When it comes to planning, the McKMAC would not review or provide recommendations on subdivisions, conditional use permits, special permits, coastal development permits, or variances, unless the projects are part of a larger project which General Plan amendment or zone reclassification.
The proposal also makes it clear that the McKMAC is an advisory body only.
“The MMAC will make recommendations on proposed zoning, General Plan petitions and amendments, but is not a decision–making body. The MMAC will not have authority to make, set, provide interpretation of or enforce county ordinances, policies or laws,” states the draft of the McKMAC rules and regulations.
Why limit the McKMAC?
Besides trying to keep the committee focused, there are budgetary reasons for limiting the scope of the McKMAC’s input when it comes to planning.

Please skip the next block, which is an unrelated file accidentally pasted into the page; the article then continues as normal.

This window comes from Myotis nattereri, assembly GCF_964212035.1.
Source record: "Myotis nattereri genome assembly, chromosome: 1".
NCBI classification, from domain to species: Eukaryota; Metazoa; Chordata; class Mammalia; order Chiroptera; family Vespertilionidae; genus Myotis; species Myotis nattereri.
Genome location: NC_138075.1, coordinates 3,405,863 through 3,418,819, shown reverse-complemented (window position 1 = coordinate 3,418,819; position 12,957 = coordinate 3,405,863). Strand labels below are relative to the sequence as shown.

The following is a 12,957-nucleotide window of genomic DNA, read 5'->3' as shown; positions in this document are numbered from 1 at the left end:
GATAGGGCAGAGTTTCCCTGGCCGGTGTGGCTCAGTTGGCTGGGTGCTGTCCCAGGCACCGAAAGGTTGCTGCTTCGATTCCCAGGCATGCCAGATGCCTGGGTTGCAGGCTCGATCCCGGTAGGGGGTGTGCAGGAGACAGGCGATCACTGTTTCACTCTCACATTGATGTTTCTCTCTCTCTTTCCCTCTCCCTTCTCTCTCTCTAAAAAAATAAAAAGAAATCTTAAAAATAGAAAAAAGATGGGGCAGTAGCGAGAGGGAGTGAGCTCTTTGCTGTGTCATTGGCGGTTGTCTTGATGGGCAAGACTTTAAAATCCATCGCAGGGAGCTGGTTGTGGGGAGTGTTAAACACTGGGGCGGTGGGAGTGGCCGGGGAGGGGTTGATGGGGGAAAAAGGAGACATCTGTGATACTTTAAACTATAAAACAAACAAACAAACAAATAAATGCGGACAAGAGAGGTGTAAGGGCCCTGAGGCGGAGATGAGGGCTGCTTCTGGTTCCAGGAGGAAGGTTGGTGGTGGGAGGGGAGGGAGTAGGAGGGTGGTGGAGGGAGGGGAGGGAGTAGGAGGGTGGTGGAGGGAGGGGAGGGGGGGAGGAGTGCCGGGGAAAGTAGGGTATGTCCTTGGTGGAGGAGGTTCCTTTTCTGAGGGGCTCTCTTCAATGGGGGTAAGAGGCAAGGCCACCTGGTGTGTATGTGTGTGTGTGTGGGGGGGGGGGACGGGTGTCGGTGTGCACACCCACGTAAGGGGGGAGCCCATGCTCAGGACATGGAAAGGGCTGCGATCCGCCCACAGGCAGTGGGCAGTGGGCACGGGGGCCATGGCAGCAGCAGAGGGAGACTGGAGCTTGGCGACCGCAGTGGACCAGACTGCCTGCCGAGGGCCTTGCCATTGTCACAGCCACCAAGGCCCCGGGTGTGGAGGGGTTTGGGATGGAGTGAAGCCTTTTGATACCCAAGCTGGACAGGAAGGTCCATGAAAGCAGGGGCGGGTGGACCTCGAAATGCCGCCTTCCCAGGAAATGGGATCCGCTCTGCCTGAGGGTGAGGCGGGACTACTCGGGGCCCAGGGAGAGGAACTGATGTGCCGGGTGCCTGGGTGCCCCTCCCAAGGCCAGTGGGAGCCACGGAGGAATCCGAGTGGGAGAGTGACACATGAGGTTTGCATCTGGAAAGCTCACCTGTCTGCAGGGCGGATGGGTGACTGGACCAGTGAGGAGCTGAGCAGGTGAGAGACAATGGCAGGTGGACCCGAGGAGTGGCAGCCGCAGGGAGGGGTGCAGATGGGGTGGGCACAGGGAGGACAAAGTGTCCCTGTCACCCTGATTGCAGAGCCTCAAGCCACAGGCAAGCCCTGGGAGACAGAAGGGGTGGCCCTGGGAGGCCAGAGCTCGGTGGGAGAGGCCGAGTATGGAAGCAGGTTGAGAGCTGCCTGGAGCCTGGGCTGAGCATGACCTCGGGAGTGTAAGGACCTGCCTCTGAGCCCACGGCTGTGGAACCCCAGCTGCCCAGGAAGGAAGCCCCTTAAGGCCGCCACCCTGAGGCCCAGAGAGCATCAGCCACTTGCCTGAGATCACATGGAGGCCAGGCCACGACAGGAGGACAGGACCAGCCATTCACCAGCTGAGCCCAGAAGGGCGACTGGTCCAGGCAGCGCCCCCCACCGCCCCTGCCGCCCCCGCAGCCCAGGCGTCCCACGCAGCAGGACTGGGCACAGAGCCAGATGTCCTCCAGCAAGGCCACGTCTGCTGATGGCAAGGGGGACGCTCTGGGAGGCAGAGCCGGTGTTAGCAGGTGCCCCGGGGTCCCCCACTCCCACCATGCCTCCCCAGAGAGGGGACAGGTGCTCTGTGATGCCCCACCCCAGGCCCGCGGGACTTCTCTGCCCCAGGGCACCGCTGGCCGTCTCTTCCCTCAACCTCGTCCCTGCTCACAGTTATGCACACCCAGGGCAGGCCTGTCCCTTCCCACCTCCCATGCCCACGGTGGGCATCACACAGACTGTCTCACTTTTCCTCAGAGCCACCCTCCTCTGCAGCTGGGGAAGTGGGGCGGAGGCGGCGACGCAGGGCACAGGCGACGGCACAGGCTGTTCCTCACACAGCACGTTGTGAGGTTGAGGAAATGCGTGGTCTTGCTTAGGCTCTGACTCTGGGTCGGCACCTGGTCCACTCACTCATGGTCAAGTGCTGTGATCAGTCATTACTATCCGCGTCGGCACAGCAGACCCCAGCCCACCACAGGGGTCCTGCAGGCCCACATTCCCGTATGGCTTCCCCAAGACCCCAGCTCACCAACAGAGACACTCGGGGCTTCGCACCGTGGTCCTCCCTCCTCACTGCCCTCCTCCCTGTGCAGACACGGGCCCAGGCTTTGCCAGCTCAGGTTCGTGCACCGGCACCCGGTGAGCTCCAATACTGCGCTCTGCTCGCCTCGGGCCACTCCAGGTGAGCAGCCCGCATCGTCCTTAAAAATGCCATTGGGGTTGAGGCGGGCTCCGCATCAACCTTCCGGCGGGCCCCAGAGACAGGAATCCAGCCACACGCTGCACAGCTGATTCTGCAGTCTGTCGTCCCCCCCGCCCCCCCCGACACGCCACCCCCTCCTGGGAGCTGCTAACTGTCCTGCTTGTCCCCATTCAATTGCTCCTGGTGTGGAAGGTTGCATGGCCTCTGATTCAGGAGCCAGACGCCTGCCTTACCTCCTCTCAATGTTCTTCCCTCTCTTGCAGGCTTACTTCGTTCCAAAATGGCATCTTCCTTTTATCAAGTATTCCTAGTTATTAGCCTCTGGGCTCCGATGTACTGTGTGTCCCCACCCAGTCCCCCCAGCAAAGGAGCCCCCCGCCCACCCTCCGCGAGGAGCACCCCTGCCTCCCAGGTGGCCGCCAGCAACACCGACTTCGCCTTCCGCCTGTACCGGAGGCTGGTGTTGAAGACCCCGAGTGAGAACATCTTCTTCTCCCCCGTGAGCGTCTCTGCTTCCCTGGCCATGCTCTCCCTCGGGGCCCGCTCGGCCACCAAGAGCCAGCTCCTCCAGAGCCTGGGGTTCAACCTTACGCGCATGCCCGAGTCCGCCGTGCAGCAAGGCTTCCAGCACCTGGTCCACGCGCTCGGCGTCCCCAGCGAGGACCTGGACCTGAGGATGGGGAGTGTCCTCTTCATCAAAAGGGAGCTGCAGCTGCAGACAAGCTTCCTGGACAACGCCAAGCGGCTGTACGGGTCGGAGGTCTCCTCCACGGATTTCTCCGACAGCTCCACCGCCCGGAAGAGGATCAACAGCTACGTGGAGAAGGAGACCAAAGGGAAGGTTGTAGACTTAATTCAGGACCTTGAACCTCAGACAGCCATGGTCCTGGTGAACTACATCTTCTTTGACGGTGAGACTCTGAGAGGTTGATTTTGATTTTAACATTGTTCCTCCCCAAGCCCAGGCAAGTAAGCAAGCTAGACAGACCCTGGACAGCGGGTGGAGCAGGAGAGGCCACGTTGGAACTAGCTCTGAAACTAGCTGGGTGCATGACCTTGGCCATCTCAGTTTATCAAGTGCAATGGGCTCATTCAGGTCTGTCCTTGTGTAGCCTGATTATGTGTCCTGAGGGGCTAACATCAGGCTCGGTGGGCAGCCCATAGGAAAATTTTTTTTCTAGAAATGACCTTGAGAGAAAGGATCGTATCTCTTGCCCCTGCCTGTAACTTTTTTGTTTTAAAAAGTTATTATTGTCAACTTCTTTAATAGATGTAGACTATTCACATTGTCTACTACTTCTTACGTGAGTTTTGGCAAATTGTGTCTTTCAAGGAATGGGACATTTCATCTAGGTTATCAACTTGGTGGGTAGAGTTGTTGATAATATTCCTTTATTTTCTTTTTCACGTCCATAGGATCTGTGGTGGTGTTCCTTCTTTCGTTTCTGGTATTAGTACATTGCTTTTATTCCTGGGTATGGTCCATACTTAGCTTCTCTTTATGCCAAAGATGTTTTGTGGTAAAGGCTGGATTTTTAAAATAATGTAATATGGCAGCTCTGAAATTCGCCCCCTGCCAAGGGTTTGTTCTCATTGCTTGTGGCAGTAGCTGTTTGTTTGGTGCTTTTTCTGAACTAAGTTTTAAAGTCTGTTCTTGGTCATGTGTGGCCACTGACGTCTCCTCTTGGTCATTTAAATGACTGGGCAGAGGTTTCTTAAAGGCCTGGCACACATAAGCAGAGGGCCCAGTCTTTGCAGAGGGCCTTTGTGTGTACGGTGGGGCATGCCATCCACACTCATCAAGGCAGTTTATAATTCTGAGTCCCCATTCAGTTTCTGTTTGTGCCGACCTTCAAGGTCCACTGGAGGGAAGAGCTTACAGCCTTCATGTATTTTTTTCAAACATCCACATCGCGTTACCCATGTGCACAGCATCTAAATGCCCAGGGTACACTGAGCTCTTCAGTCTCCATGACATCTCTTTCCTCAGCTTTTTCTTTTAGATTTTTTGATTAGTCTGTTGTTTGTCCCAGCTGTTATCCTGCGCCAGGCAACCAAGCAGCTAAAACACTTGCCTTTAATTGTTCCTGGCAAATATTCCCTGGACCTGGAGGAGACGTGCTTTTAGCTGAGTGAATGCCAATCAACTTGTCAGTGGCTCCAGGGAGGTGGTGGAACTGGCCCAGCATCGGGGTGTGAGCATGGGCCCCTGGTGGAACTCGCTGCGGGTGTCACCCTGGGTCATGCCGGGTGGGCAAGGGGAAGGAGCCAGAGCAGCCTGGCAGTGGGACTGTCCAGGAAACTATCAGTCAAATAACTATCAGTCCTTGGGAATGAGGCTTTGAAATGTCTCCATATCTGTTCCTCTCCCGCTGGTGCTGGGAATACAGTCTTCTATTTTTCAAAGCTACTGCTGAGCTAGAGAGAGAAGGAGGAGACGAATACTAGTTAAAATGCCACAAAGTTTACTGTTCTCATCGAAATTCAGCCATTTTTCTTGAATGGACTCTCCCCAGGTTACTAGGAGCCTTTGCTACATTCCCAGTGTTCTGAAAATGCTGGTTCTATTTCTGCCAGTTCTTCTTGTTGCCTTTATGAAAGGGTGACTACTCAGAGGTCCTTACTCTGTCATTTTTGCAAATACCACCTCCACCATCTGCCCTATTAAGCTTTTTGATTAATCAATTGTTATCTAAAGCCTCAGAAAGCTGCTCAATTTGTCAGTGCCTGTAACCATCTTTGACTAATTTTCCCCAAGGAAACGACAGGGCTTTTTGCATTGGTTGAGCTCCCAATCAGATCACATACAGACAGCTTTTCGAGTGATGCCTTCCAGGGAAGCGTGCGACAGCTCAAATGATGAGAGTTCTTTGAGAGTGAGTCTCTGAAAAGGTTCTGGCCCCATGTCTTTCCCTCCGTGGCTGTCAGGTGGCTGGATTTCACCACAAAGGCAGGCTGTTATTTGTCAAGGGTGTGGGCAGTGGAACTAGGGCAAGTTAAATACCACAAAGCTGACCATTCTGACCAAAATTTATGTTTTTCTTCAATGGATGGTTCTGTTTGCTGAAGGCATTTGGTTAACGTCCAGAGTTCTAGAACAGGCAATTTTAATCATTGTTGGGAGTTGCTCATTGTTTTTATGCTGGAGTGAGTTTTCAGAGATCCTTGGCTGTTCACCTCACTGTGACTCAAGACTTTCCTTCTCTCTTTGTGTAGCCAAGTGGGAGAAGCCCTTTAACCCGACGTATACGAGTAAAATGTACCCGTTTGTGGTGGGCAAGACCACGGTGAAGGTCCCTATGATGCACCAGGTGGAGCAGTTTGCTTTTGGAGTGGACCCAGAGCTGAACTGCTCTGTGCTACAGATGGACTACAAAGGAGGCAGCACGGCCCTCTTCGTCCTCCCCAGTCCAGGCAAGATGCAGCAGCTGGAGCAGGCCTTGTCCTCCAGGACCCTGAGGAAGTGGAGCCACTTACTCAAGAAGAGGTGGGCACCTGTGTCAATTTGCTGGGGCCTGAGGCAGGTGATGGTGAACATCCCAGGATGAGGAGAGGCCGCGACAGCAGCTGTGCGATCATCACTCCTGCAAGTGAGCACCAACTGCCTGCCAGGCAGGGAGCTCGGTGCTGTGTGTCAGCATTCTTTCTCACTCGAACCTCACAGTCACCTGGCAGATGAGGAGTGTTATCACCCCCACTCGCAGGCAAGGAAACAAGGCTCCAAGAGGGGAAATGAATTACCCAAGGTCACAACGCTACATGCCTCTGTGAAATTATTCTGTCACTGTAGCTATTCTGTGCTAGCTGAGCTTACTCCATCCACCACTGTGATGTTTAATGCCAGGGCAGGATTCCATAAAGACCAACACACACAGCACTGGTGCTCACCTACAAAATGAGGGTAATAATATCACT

If the committee was charged with commenting on everything that comes before the Planning Commission, this would require a substantial amount of staff time to bring all of these projects before the McKMAC. That would cost money during a time when the county is facing budget cuts. That’s why the committee is limited to larger planning issues, like General Plan amendments and long-term planning.
The preparation of meeting packets and posting of agendas would be carried out by the county’s Clerk of the Board. Meeting space would be donated by the McKinleyville Community Services District, and members of the McKMAC would serve without compensation.
The Board of Supervisors would ultimately decide how much money would be spent on the committee.
Although the McKMAC’s responsibilities are focused in his proposal, Sundberg noted that changes could be made in the future.
“This thing is a living document,” he said about the rules and regulations governing the committee.
Another goal of the committee is to encourage better communication between the county, the MCSD and local residents.
The McKMAC will be able to request that county staff members attend meetings and provide information to the committee.
The Humboldt County Planning Division would be required to submit applications for General Plan amendments and zoning changes in McKinleyville to the McKMAC.